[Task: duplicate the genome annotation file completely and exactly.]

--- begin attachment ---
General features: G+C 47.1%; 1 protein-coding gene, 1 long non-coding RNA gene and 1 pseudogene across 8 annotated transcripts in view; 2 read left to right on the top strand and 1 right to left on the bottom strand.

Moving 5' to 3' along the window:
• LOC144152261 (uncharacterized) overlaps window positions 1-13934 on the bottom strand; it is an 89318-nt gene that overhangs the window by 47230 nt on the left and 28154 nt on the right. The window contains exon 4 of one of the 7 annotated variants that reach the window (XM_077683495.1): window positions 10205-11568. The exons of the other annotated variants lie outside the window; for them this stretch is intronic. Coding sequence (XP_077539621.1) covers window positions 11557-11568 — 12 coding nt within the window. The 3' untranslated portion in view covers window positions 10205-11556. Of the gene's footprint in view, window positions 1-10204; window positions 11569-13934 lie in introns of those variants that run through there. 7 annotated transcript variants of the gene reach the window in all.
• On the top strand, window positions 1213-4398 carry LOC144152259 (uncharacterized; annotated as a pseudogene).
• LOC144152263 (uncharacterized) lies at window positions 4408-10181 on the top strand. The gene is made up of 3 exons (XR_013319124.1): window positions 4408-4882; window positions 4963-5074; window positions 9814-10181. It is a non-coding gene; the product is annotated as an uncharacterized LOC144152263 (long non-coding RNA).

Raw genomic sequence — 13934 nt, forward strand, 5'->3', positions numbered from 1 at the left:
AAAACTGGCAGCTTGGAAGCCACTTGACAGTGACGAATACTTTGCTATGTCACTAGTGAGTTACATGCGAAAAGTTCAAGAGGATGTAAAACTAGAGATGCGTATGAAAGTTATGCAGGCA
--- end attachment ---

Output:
General features: G+C 47.1%; 1 protein-coding gene, 1 long non-coding RNA gene and 1 pseudogene across 8 annotated transcripts in view; 2 read left to right on the top strand and 1 right to left on the bottom strand.

Moving 5' to 3' along the window:
• LOC144152261 (uncharacterized) overlaps window positions 1-13934 on the bottom strand; it is an 89318-nt gene that overhangs the window by 47230 nt on the left and 28154 nt on the right. The window contains exon 4 of one of the 7 annotated variants that reach the window (XM_077683495.1): window positions 10205-11568. The exons of the other annotated variants lie outside the window; for them this stretch is intronic. Coding sequence (XP_077539621.1) covers window positions 11557-11568 — 12 coding nt within the window. The 3' untranslated portion in view covers window positions 10205-11556. Of the gene's footprint in view, window positions 1-10204; window positions 11569-13934 lie in introns of those variants that run through there. 7 annotated transcript variants of the gene reach the window in all.
• On the top strand, window positions 1213-4398 carry LOC144152259 (uncharacterized; annotated as a pseudogene).
• LOC144152263 (uncharacterized) lies at window positions 4408-10181 on the top strand. The gene is made up of 3 exons (XR_013319124.1): window positions 4408-4882; window positions 4963-5074; window positions 9814-10181. It is a non-coding gene; the product is annotated as an uncharacterized LOC144152263 (long non-coding RNA).

Raw genomic sequence — 13934 nt, forward strand, 5'->3', positions numbered from 1 at the left:
AAAACTGGCAGCTTGGAAGCCACTTGACAGTGACGAATACTTTGCTATGTCACTAGTGAGTTACATGCGAAAAGTTCAAGAGGATGTAAAACTAGAGATGCGTATGAAAGTTATGCAGGCA